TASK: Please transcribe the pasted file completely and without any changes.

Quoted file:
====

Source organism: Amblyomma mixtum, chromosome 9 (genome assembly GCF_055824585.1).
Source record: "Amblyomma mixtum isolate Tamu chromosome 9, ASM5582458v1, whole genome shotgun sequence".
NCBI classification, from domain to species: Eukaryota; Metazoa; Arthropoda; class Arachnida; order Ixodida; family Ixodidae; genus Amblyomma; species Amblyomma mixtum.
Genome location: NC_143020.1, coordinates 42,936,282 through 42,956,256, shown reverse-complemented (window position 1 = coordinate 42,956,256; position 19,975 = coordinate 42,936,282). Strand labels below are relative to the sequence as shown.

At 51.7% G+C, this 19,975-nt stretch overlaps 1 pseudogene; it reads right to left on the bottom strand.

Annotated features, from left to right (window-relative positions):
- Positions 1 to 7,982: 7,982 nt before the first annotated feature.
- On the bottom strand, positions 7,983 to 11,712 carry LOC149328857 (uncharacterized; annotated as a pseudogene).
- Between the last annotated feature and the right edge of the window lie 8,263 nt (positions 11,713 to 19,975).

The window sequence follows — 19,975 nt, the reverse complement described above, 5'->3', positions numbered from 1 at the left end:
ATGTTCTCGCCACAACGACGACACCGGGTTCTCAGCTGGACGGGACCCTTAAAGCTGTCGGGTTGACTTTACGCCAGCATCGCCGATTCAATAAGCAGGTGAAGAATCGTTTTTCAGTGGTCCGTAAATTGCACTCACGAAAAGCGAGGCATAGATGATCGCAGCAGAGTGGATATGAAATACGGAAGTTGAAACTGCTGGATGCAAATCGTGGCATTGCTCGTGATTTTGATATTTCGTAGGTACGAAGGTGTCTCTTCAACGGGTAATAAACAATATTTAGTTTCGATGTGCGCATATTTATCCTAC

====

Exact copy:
Source organism: Amblyomma mixtum, chromosome 9 (genome assembly GCF_055824585.1).
Source record: "Amblyomma mixtum isolate Tamu chromosome 9, ASM5582458v1, whole genome shotgun sequence".
NCBI classification, from domain to species: Eukaryota; Metazoa; Arthropoda; class Arachnida; order Ixodida; family Ixodidae; genus Amblyomma; species Amblyomma mixtum.
Genome location: NC_143020.1, coordinates 42,936,282 through 42,956,256, shown reverse-complemented (window position 1 = coordinate 42,956,256; position 19,975 = coordinate 42,936,282). Strand labels below are relative to the sequence as shown.

At 51.7% G+C, this 19,975-nt stretch overlaps 1 pseudogene; it reads right to left on the bottom strand.

Annotated features, from left to right (window-relative positions):
- Positions 1 to 7,982: 7,982 nt before the first annotated feature.
- On the bottom strand, positions 7,983 to 11,712 carry LOC149328857 (uncharacterized; annotated as a pseudogene).
- Between the last annotated feature and the right edge of the window lie 8,263 nt (positions 11,713 to 19,975).

The window sequence follows — 19,975 nt, the reverse complement described above, 5'->3', positions numbered from 1 at the left end:
ATGTTCTCGCCACAACGACGACACCGGGTTCTCAGCTGGACGGGACCCTTAAAGCTGTCGGGTTGACTTTACGCCAGCATCGCCGATTCAATAAGCAGGTGAAGAATCGTTTTTCAGTGGTCCGTAAATTGCACTCACGAAAAGCGAGGCATAGATGATCGCAGCAGAGTGGATATGAAATACGGAAGTTGAAACTGCTGGATGCAAATCGTGGCATTGCTCGTGATTTTGATATTTCGTAGGTACGAAGGTGTCTCTTCAACGGGTAATAAACAATATTTAGTTTCGATGTGCGCATATTTATCCTAC